Those letters and numbers along the margin of many chessboards are the coordinate system for naming the squares, commonly called “algebraic notation”.
Chessboards for learning or competition often have letters and numbers along each side with 1-8 horizontal ranks and A-H vertical files creating a coordinate system for recording a chess game on paper or electronically. The lower left square is A1 and the upper right square is H8, with all the squares having their own coordinate name.
Nearly all standard vinyl roll-up chessboards will have this algebraic coordinates. It is not as common on wood chessboards although a popular model is shown.
Beginners rely on the coordinate system printed on the chessboard to help them write down their moves, so it’s good for those starting out to start with an “algebraic” chessboard.
Experts know the coordinate “names” of all 64 squares and don’t depend on the visual depiction of coordinates.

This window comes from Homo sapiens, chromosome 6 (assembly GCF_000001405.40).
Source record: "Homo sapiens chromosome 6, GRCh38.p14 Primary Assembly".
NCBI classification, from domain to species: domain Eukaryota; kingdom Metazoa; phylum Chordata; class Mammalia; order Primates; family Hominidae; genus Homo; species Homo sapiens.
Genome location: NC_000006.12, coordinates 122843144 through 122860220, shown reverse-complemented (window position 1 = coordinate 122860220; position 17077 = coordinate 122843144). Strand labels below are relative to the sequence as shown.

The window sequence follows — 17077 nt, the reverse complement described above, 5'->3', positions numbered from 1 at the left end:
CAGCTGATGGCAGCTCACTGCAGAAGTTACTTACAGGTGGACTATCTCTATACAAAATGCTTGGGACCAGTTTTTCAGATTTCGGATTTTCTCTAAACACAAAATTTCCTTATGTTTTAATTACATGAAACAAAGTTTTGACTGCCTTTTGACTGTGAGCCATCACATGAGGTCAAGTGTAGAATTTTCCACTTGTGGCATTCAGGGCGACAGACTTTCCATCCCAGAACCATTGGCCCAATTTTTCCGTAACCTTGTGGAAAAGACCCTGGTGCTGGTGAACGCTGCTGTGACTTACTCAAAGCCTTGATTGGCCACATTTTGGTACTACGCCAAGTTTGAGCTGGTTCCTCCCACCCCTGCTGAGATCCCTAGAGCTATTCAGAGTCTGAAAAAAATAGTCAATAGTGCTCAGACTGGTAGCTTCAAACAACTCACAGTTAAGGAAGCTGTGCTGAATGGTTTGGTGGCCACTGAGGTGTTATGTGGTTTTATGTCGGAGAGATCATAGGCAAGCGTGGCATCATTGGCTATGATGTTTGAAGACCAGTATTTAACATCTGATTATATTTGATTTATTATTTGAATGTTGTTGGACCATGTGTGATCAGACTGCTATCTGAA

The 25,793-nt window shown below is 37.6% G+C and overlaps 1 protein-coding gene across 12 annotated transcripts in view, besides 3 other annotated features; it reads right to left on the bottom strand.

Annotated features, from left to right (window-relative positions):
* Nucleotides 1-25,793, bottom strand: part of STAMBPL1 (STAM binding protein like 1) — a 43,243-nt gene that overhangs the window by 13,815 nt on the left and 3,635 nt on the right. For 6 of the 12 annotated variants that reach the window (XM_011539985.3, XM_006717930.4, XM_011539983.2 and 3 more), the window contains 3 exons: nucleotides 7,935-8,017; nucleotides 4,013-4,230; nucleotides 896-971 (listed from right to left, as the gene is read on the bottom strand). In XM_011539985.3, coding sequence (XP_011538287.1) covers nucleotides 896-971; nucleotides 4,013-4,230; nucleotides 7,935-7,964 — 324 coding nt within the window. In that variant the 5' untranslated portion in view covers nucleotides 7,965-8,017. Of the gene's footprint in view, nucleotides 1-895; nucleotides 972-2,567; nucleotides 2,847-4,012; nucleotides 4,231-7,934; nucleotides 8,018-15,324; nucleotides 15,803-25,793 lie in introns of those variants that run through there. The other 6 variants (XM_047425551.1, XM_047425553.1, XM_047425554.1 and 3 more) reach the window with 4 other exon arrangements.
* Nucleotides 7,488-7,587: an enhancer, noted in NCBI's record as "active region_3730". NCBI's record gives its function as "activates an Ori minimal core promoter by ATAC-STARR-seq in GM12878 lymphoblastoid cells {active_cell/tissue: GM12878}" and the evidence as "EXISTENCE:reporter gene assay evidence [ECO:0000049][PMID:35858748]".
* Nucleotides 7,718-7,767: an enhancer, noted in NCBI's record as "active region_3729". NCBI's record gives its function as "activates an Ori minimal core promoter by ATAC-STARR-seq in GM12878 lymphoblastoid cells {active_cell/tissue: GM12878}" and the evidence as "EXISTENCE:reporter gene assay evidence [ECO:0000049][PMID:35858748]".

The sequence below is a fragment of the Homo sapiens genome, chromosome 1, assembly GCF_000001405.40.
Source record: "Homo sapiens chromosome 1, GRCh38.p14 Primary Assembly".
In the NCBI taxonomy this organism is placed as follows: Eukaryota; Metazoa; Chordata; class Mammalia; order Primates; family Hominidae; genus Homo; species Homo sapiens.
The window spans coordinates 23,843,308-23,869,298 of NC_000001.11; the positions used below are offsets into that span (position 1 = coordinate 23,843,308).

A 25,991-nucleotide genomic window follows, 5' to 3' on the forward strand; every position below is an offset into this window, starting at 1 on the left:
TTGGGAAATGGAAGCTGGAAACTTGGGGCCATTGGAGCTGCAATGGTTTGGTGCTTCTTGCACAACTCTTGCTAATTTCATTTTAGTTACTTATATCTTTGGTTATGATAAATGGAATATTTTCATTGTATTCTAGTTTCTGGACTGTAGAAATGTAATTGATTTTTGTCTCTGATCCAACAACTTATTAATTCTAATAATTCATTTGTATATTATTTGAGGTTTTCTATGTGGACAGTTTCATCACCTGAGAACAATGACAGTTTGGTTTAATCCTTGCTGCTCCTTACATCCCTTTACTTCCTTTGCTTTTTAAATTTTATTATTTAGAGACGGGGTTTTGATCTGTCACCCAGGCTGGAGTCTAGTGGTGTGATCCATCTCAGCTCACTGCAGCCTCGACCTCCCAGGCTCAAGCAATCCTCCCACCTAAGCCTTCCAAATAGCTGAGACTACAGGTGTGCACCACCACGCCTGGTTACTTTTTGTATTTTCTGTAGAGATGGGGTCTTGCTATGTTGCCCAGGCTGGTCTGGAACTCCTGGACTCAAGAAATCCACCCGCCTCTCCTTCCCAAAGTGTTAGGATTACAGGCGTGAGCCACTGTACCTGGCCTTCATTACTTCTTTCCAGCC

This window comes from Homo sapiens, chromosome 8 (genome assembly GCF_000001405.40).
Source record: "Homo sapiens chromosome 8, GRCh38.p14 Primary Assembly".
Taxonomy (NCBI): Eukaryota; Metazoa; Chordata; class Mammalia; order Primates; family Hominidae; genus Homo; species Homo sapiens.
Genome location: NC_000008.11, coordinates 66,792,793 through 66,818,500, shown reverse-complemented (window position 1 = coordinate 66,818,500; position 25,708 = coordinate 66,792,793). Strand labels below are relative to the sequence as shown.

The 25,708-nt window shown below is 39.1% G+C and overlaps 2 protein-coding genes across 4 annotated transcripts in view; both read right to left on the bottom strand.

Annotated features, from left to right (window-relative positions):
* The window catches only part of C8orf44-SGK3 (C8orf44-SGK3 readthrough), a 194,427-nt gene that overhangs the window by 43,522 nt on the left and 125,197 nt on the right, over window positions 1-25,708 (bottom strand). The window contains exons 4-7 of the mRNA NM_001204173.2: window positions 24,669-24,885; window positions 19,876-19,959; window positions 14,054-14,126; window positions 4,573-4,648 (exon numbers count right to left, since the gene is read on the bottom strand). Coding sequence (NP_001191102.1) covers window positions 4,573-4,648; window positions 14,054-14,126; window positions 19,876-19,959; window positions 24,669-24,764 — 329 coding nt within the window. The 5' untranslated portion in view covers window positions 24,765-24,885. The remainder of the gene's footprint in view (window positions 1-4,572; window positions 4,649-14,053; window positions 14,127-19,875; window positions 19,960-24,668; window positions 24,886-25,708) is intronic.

These coordinates help players record their games my by move on a game recording sheet or “scoresheet”. Some chess rules for competitive chess depend on an accurately recorded chess game.
Here are some reasons to record a chess game in notation.
- Save a record to replay the moves and review a game later with a coach and save a personal library of your games in a scorebook
- Know when a specific number of moves is reached, such as the 40th move, often used for a time control where a predetermined 2 hours is allowed for the first 40 moves and 1 hour is remaining for the rest of the game.
- If a game is disrupted for any reason, the position can be reset.
See also: How to Read and Write Chess Notation
The printed coordinates on the boards promotes dependency on them being there and makes some people confused over the idea that the board is 180 degrees rotatable.
It’s silly and just plain insulting.